But that might not prevent Trump from improving ties to Russia, said Rumer, now director of the Russia and Eurasia Program at the Carnegie Endowment for International Peace, a policy institute. “If Mr. Trump wants to start the relationship anew, I don’t think he needs to walk these sanctions back. He can just say this was Obama’s decision,” said Rumer.
As part of the sanctions, Obama told Russia to close two compounds in the United States that the administration said were used by Russian personnel for “intelligence-related purposes.”
Convoys of trucks, buses and black sedans with diplomatic license plates left the countryside vacation retreats outside Washington and New York City without fanfare on Friday.
A former Russian Foreign Ministry employee told Reuters that the facility in Maryland was a dacha used by diplomatic staff and their children. The 45-acre complex includes a Georgian-style brick mansion, swimming pool, tennis courts and cottages for embassy staff.
Neighbors said the Russians were a lively bunch, seen water-skiing in summer and known for throwing a large, annual Labor Day party.
The Russian consulate in San Francisco said on its Facebook page, “We hate to have to say goodbye to close to a dozen of our colleagues, our friends.” Among those expelled was the consulate chef.
Obama had promised consequences after US intelligence officials blamed Russia for hacks intended to influence the 2016 election. Officials accused Putin of personally directing the efforts and primarily targeting Democrats.
Washington also put sanctions on two Russian intelligence agencies, the GRU and the FSB, four GRU officers and three companies that Obama said “provided material support to the GRU’s cyber operations.”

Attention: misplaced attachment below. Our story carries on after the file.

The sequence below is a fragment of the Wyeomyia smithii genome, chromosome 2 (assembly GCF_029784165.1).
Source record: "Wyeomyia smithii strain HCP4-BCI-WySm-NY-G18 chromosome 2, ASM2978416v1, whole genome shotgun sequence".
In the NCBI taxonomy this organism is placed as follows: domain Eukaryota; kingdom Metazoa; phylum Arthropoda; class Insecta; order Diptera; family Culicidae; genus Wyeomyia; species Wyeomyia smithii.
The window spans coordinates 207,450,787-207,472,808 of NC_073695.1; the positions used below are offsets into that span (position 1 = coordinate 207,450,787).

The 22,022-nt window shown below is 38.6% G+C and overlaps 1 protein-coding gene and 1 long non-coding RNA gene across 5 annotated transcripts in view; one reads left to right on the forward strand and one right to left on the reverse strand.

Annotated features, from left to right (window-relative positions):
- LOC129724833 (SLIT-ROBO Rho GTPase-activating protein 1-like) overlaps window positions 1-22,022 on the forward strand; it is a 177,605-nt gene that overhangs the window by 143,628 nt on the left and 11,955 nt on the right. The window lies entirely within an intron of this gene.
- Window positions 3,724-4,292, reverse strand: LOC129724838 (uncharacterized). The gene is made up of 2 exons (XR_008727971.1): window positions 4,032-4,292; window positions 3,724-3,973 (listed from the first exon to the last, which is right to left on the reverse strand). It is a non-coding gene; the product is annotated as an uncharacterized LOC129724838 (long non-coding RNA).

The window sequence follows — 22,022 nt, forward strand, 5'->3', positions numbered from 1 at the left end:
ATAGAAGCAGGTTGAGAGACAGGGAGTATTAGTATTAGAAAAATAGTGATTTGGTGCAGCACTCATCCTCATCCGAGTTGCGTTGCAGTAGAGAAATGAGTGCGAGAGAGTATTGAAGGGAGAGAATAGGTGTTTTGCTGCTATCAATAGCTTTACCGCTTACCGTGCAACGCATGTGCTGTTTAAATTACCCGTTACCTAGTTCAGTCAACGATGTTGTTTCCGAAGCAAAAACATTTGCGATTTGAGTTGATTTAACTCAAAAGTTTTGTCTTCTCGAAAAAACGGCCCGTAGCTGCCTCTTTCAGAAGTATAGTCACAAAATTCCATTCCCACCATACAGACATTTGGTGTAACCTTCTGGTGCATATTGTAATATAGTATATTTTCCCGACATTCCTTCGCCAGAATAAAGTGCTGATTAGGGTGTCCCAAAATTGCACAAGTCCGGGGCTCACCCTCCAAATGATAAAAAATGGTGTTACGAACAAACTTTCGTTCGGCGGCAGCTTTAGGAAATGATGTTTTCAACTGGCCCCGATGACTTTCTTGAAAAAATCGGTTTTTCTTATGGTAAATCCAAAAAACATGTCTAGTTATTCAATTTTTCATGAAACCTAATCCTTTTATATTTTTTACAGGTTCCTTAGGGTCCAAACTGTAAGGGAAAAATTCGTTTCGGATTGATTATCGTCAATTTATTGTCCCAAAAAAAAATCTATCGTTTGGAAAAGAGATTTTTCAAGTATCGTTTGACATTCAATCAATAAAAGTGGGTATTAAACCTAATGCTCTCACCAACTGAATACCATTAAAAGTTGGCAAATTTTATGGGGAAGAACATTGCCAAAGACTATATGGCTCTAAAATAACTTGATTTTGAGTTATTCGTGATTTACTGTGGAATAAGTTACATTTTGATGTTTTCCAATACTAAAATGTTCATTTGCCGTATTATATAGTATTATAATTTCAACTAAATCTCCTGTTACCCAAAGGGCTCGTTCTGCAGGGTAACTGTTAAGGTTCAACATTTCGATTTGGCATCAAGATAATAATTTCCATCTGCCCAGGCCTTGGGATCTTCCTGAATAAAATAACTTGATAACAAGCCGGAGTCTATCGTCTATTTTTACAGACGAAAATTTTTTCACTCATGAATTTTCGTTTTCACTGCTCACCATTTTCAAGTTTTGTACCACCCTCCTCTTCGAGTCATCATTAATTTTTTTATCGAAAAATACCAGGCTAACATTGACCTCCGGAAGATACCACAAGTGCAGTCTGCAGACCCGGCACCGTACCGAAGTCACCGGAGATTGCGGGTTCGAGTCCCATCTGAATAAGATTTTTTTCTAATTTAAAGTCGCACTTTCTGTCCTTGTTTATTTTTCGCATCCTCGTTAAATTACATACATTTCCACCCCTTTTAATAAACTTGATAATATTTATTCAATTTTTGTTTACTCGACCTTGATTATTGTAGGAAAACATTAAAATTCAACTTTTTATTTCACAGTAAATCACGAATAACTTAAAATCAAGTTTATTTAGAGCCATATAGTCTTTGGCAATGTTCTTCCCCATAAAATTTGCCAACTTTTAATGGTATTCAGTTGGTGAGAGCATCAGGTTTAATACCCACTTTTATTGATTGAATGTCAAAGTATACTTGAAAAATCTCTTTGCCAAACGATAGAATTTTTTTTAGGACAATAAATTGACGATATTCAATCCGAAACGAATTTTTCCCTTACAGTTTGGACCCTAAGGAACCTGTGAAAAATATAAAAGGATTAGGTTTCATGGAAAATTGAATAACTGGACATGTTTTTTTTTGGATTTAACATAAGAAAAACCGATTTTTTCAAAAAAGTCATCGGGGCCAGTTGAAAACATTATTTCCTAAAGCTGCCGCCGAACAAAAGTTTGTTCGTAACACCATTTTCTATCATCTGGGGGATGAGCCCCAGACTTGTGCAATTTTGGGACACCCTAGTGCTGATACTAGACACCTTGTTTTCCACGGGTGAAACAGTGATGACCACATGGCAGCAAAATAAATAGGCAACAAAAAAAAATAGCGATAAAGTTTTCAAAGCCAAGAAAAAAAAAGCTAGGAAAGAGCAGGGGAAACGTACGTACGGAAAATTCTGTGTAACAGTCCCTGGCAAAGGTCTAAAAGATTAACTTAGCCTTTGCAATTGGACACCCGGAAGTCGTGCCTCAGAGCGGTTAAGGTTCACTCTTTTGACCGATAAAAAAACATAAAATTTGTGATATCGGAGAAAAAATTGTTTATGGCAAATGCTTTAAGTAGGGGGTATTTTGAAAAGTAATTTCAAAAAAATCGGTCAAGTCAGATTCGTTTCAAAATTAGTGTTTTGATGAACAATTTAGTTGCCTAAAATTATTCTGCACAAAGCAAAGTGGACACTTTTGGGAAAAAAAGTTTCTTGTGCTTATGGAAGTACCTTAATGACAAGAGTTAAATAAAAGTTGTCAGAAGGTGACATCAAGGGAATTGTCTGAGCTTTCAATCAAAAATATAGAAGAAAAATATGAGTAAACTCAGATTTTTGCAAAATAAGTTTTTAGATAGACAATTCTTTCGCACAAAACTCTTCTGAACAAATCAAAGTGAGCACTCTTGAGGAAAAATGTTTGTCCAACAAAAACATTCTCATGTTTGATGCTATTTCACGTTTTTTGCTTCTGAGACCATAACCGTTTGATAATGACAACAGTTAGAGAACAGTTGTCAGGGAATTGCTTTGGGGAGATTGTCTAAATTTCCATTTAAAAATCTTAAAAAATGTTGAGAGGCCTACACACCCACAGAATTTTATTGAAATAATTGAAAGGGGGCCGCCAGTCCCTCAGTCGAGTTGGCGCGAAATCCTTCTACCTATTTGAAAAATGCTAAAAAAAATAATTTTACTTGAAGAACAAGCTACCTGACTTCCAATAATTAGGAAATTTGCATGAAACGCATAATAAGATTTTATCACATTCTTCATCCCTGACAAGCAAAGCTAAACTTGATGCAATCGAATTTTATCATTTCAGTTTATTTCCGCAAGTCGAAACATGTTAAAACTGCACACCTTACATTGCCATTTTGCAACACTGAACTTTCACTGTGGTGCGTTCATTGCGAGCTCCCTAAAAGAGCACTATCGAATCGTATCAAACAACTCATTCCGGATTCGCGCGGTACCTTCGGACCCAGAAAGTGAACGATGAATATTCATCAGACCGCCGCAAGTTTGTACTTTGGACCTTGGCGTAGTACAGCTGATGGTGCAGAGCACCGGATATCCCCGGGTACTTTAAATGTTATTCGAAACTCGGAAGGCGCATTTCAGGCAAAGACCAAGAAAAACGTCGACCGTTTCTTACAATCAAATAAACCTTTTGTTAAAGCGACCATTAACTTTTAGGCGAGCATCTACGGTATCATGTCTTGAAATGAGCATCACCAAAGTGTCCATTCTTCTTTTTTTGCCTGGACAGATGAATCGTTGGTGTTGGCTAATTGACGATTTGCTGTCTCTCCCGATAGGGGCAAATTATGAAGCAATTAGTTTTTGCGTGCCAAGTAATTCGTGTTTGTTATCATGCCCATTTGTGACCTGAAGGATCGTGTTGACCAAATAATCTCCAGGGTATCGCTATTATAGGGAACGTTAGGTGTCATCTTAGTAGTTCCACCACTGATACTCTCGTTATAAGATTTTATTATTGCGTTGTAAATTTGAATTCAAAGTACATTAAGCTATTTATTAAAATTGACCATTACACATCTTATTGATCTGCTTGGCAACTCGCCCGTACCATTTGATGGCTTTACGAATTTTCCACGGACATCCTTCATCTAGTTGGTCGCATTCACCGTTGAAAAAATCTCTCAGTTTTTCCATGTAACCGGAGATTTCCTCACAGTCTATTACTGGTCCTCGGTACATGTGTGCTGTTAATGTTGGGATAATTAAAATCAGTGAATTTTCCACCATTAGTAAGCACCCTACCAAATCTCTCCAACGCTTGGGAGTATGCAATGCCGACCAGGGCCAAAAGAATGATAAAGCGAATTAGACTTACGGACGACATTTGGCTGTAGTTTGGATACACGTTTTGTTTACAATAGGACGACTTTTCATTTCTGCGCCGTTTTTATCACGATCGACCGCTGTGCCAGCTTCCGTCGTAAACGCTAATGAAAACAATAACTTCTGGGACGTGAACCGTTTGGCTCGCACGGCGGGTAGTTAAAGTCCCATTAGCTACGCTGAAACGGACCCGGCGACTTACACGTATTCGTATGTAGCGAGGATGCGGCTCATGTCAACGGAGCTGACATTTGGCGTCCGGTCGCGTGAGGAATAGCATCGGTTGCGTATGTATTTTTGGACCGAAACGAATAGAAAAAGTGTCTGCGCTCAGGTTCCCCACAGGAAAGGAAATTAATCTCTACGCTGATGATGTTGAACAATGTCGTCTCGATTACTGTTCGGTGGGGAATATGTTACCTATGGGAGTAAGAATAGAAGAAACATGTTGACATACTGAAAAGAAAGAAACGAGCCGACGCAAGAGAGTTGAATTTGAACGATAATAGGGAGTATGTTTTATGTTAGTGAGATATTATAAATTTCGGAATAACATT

France 24 : Deadly blasts rip through Baghdad market

Deadly blasts rip through Baghdad market

Two bombs exploded at a busy market in central Baghdad on Saturday killing at least 28 people and wounding more than 50 others, security officials and medics said. The Islamic State (IS) group claimed responsibility for the attack.

The blasts took place early Saturday morning in al-Sinaq, a busy market selling car accessories, food and clothes as well as agricultural seeds and machinery.
Details were sketchy in the immediate aftermath. An Interior Ministry official initially said that one of the blasts had been triggered by a planted explosive, but police later concluded that both explosions were caused by suicide bombers.
The IS group later claimed responsibility for the attacks in a statement posted by its Aamaq news agency, confirming that the blasts came from a pair of suicide bombers.
An AFP photographer said torn clothes and mangled iron were strewn across the ground in pools of blood at the site of the wreckage near Rasheed street, one of the main thoroughfares in Baghdad.
“Many of the victims were people from the spare parts shops in the area, they were gathered near a cart selling breakfast when the explosions went off,” Ibrahim Mohammed Ali, who owns a nearby shop, told the news agency.
IS under pressure

Speaking from Baghdad, Global Radio News correspondent Saif Al-Hiali told FRANCE 24 that “security was heightened significantly” within the city in preparation for the New Year, with key streets on lockdown.

He noted that the attacks had followed the latest offensive against Mosul by Iraqi special forces.

“The military campaign is entering its third month now and the Islamic State group are known to resort to these tactics – attacking areas well outside their territory – whenever they’ve been pressured by advancing forces,” Al-Hiali said.

Diversionary attacks
Baghdad has been on high alert since the start of an offensive to drive the IS group out of the northern city of Mosul, Iraq’s largest military operation in years.